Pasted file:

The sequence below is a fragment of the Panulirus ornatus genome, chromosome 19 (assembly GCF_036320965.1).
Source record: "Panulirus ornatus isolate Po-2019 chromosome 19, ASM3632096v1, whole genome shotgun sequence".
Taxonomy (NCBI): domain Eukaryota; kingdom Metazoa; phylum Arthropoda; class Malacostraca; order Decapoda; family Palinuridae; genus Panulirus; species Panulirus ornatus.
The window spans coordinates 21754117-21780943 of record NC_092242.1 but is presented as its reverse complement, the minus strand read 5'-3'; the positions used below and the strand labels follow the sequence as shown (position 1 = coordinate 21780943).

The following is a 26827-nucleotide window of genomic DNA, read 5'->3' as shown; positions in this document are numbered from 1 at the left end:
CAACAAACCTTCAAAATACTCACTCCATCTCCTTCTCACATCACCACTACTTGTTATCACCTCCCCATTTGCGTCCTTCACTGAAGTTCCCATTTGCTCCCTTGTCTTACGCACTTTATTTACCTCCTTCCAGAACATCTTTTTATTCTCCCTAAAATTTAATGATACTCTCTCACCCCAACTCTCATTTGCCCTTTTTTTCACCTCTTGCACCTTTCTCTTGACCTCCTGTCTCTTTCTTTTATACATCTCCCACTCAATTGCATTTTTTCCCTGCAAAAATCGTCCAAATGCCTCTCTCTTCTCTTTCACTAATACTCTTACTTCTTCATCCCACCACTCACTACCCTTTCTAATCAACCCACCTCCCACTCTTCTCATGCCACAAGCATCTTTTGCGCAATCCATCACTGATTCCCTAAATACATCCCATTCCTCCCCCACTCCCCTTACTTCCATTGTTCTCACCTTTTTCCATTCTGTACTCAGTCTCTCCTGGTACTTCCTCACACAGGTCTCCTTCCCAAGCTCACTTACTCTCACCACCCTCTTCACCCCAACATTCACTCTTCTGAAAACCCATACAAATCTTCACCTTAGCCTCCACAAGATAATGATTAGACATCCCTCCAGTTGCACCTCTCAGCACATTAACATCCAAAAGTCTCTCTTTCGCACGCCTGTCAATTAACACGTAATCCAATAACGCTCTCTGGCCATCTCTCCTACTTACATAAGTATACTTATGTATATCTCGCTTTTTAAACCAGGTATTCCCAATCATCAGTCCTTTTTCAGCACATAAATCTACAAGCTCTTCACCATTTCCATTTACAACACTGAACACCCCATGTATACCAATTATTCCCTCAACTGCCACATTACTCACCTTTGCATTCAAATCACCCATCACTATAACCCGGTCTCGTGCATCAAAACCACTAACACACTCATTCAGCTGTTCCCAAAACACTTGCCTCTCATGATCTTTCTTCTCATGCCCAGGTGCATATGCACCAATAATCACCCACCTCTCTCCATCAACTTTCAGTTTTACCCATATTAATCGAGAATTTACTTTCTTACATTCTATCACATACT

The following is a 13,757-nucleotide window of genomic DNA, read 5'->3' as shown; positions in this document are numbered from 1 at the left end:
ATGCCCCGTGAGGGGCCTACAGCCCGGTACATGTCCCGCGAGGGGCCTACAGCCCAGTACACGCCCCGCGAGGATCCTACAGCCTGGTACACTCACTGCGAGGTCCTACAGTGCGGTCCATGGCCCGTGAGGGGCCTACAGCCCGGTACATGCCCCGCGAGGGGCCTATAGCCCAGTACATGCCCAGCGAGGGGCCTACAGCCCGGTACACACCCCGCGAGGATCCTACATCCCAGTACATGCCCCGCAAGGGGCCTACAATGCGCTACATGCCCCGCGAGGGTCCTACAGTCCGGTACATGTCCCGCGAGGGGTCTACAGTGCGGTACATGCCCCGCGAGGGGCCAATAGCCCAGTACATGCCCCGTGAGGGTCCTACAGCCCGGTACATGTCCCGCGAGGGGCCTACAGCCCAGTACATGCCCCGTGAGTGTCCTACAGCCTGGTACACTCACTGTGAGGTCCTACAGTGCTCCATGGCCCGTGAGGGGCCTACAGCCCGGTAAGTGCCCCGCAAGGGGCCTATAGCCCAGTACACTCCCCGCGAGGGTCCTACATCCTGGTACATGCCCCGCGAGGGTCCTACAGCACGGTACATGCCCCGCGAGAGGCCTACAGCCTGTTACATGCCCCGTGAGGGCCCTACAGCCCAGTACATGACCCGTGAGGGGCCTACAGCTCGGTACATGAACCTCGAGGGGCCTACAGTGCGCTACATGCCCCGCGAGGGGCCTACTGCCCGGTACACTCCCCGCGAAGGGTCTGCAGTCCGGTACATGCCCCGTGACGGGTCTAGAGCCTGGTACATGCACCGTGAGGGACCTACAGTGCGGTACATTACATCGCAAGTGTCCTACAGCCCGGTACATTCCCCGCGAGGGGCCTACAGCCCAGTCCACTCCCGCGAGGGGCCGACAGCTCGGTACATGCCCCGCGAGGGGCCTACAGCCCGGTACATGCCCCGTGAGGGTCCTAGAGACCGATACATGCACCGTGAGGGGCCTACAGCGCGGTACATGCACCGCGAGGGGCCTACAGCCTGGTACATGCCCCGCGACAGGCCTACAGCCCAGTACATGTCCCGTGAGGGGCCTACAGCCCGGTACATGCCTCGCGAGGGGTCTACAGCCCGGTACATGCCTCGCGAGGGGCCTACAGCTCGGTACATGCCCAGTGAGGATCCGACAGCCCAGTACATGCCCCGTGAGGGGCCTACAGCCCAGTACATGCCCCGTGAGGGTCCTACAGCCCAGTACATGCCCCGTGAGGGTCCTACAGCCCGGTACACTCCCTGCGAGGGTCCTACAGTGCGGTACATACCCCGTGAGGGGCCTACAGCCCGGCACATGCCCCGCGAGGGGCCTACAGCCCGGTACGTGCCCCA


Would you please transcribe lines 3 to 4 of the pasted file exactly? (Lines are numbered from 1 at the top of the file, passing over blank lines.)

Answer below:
Taxonomy (NCBI): domain Eukaryota; kingdom Metazoa; phylum Arthropoda; class Malacostraca; order Decapoda; family Palinuridae; genus Panulirus; species Panulirus ornatus.
The window spans coordinates 21754117-21780943 of record NC_092242.1 but is presented as its reverse complement, the minus strand read 5'-3'; the positions used below and the strand labels follow the sequence as shown (position 1 = coordinate 21780943).